Monday, January 25, 2016

"Our Personal Armageddon"

Our Personal Armageddon
By Stephen B. Bagley

In our personal Armageddon
no armies of glory marched.
No horned fiends with sulfur smiles
raised mailed fists against Heaven.
No Lucifer, no Michael met
with mighty thunderous blows.

The only beast, our dying love.
The only sword, our razor words.
The only flag, weary white.

Six months now have passed
since our marriage ended at Megiddo.
Today I surprised myself
by smiling at a woman I didn’t know.
I guess even after Armageddon
blades of grass eventually grow.

From Undying, a poem of poems by Stephen B. Bagley & Gail Henderson. Copyright 2015. All rights reserved.

Saturday, January 23, 2016

An Apology (sort of)

Dear Internet,

I've finally decided to stop blaming you for the sheer nonsense and vicious partisanship that fills up my feeds and is rampant on Twitter and Facebook. It's obvious some of my friends and most of the world are simply bat-weasel crazy.

I do think you might have helped make them that way. Or maybe you just gave them an avenue to unleash their inner imbecile. I remain deeply suspicious. I suspect our great great great grandchildren will look back on you as a blight on mankind--if any men still exist then.

However, this is an apology, however reluctant, for putting all the responsibility on your virtual shoulders. There are enough sins to go around.



Thursday, January 21, 2016


By Stephen B. Bagley

Once there was a perfect boy
who made perfect grades,
enjoyed perfect friends,
dated a perfect girl,
and lived a perfect life.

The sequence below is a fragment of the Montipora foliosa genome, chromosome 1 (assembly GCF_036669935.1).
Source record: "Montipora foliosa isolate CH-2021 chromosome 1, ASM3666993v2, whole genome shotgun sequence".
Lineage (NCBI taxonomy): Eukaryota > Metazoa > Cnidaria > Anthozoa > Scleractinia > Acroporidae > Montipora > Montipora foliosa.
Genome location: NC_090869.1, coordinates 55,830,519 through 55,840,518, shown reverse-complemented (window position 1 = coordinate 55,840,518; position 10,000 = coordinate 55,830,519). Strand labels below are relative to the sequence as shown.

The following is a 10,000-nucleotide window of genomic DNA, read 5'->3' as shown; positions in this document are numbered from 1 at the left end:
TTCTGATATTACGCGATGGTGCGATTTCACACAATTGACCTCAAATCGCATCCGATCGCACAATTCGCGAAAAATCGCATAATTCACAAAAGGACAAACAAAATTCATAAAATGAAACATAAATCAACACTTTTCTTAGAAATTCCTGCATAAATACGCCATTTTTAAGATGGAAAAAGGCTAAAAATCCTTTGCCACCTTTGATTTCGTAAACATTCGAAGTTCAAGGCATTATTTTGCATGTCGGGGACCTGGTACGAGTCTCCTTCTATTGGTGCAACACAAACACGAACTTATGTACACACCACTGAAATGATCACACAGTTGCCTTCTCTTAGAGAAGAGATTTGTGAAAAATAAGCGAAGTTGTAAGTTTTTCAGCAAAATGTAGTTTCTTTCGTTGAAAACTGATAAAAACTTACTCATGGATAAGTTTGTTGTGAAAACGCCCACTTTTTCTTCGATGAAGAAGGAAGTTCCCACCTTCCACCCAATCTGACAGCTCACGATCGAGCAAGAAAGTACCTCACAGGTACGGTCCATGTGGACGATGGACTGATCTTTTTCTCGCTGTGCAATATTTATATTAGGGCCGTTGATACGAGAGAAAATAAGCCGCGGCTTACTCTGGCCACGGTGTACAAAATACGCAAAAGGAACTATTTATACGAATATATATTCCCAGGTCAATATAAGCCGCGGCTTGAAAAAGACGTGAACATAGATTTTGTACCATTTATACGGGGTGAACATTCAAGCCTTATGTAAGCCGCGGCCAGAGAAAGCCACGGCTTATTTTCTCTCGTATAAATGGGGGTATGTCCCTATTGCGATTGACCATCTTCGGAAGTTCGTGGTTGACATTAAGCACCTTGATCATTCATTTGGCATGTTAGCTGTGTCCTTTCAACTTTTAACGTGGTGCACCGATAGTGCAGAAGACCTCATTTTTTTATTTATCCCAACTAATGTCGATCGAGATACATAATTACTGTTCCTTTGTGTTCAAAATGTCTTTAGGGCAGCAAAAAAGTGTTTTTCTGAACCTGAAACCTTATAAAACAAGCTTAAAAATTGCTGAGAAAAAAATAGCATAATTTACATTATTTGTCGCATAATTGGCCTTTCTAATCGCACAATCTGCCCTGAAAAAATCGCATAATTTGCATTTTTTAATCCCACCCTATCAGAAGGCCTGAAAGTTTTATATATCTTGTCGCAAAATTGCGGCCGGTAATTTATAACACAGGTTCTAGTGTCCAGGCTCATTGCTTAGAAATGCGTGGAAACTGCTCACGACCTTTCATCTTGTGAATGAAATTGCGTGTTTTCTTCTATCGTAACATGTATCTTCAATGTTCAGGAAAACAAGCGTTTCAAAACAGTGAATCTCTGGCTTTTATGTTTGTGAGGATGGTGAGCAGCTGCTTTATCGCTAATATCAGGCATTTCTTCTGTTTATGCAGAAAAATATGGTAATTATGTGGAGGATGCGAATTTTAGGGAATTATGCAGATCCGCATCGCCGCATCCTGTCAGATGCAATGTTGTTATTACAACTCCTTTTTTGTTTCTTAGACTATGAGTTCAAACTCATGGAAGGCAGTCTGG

He grew into a perfect man
who had a perfect job,
raised perfect children,
resided in a perfect home,
and loved a perfect wife.

So we were perfectly shocked
when this perfect man
bought a perfect gun,
wrote a perfect note,
and shot himself one perfect night.

From Undying, a poem of poems by Stephen B. Bagley & Gail Henderson. Copyright 2015. All rights reserved.

Tuesday, January 19, 2016


I realize that I am a dinosaur, preferring cards and letters to email, actual physical contact to social media, and books to dubious Internet sources.

But before the asteroid of unrelenting and uncaring progress wipes me and the other few dinosaurs from the earth, I wanted to raise my head and roar my disapproval.

We may go down into that dark night, but we do not approve.

Monday, January 18, 2016

"Our Romance"

Our Romance
By Stephen B. Bagley

Not each other’s first love
or even each other’s second.
We both lived a life before
and carried the scars to prove it.

We did not love at first sight—
life would never be so neat—
you grimly committed to him,
and I determined to stay with her.

How we fell into each other’s arms
proved more to be a laugh there,
a shared moment here, a meeting
of minds and battered hearts.

Remember our sweet surprise
when this casual acquaintance
grew into a firm friendship
and deliciously something more.

Not each other’s first love
or even each other’s second,
but if fate is finally kind,
we will be each other’s last.

From Undying, a poem of poems by Stephen B. Bagley & Gail Henderson. Copyright 2015. All rights reserved.

Saturday, January 16, 2016

Good books!

Blackbirds First Flight 
Anthology - Enjoy chilling poems and dark tales in this collection from Stephen B. Bagley, Kent Bass, Wendy Blanton, Gail Henderson, Jean Schara, & Tamara Siler Jones.
Buy on Amazon
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By Stephen B. Bagley
Poetry - Enjoy more than 50 sensual & moving poems, including the award winning "Non-Communion," "Torrent," & "Endless."
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Floozy & Other Stories
By Stephen B. Bagley
Humor - Laugh at these hilarious tales from the author's decidedly different life.
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Murder by Dewey Decimal